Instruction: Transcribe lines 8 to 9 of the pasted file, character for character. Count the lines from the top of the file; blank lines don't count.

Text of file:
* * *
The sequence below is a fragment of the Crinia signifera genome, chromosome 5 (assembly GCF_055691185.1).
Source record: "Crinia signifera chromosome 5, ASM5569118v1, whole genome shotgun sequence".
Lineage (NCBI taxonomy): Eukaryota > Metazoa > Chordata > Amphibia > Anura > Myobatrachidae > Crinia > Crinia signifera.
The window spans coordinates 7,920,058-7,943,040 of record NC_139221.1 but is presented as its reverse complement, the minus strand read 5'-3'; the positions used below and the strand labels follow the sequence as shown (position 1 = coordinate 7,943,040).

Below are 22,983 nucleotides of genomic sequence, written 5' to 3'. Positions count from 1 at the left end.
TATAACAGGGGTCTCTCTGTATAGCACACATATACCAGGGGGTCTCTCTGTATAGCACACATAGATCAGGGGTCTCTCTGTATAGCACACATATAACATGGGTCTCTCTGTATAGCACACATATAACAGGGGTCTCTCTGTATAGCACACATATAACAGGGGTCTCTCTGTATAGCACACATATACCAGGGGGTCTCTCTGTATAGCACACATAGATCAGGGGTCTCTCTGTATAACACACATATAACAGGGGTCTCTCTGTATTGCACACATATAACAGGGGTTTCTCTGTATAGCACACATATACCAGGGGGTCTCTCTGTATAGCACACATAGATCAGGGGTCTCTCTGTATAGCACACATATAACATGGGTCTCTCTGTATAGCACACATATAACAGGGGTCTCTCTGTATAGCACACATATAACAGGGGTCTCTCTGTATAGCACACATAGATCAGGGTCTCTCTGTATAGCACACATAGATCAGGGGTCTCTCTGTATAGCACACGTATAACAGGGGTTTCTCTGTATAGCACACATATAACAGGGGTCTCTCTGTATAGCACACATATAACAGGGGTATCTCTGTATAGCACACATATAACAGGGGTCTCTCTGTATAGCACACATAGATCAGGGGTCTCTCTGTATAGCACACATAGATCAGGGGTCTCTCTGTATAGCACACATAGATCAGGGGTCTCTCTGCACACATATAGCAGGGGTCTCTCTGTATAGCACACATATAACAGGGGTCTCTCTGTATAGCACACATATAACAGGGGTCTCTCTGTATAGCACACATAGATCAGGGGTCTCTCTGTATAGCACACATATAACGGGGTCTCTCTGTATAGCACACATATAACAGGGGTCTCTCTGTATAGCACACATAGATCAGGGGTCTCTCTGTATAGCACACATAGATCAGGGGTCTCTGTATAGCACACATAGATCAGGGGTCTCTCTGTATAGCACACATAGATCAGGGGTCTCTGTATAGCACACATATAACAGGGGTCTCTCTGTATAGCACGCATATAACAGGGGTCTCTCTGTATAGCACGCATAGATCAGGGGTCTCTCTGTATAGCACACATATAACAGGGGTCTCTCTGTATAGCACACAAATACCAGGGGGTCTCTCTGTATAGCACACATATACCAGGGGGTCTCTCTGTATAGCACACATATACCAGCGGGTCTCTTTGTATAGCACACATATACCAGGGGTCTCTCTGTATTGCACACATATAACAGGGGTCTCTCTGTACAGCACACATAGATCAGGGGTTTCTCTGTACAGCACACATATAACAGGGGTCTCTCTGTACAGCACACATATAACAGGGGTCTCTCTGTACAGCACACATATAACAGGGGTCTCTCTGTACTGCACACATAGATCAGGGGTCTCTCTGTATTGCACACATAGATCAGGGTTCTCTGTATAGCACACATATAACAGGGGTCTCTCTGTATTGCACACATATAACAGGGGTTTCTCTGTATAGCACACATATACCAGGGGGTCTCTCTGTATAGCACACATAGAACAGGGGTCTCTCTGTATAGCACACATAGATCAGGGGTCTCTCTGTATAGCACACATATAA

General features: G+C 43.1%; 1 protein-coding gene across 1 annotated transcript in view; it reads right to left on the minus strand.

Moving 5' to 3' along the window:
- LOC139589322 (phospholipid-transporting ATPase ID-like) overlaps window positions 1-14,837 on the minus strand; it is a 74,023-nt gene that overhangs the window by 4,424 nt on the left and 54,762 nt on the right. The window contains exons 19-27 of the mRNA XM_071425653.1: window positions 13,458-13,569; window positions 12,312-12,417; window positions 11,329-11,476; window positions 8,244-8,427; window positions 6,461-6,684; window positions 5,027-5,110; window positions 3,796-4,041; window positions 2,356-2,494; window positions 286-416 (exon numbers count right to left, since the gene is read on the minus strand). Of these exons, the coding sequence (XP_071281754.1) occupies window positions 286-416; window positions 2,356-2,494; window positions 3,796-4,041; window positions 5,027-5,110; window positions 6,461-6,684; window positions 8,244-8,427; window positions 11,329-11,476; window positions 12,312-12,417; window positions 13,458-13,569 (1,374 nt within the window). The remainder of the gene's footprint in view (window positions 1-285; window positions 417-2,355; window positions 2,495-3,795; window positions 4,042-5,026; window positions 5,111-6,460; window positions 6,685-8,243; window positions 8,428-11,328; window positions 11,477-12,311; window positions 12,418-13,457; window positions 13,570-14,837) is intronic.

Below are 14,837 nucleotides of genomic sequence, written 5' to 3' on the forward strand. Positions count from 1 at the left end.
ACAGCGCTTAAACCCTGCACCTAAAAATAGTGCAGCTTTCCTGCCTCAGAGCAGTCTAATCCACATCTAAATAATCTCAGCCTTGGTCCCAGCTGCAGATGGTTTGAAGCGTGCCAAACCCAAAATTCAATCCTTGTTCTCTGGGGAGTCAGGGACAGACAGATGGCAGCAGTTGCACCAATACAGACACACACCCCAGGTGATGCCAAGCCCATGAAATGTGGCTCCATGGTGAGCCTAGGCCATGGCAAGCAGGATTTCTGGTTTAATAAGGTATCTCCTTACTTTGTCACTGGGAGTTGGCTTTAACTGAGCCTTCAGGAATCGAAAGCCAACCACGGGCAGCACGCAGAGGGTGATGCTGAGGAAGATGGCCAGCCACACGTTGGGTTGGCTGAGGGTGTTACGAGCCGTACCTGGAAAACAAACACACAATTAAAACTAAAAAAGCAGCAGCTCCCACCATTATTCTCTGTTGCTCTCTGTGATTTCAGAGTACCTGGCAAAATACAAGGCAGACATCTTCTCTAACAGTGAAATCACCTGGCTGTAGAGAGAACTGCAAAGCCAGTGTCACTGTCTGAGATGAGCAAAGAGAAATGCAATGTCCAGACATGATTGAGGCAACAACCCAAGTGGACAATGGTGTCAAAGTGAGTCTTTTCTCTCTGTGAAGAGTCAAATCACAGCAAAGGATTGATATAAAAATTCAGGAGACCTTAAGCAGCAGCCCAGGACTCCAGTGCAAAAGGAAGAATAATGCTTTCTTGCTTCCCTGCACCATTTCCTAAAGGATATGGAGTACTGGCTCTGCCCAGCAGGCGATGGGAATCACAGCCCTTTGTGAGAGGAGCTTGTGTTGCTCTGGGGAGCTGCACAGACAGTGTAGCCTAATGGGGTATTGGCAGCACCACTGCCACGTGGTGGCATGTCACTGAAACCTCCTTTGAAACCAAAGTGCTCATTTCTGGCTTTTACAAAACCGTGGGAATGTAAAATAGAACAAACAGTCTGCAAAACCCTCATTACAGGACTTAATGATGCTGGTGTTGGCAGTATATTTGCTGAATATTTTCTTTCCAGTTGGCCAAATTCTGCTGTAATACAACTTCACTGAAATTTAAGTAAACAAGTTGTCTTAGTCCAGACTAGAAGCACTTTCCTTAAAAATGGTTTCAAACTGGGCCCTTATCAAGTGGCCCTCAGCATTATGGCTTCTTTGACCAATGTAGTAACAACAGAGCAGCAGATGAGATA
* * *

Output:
Moving 5' to 3' along the window:
- LOC139589322 (phospholipid-transporting ATPase ID-like) overlaps window positions 1-14,837 on the minus strand; it is a 74,023-nt gene that overhangs the window by 4,424 nt on the left and 54,762 nt on the right. The window contains exons 19-27 of the mRNA XM_071425653.1: window positions 13,458-13,569; window positions 12,312-12,417; window positions 11,329-11,476; window positions 8,244-8,427; window positions 6,461-6,684; window positions 5,027-5,110; window positions 3,796-4,041; window positions 2,356-2,494; window positions 286-416 (exon numbers count right to left, since the gene is read on the minus strand). Of these exons, the coding sequence (XP_071281754.1) occupies window positions 286-416; window positions 2,356-2,494; window positions 3,796-4,041; window positions 5,027-5,110; window positions 6,461-6,684; window positions 8,244-8,427; window positions 11,329-11,476; window positions 12,312-12,417; window positions 13,458-13,569 (1,374 nt within the window). The remainder of the gene's footprint in view (window positions 1-285; window positions 417-2,355; window positions 2,495-3,795; window positions 4,042-5,026; window positions 5,111-6,460; window positions 6,685-8,243; window positions 8,428-11,328; window positions 11,477-12,311; window positions 12,418-13,457; window positions 13,570-14,837) is intronic.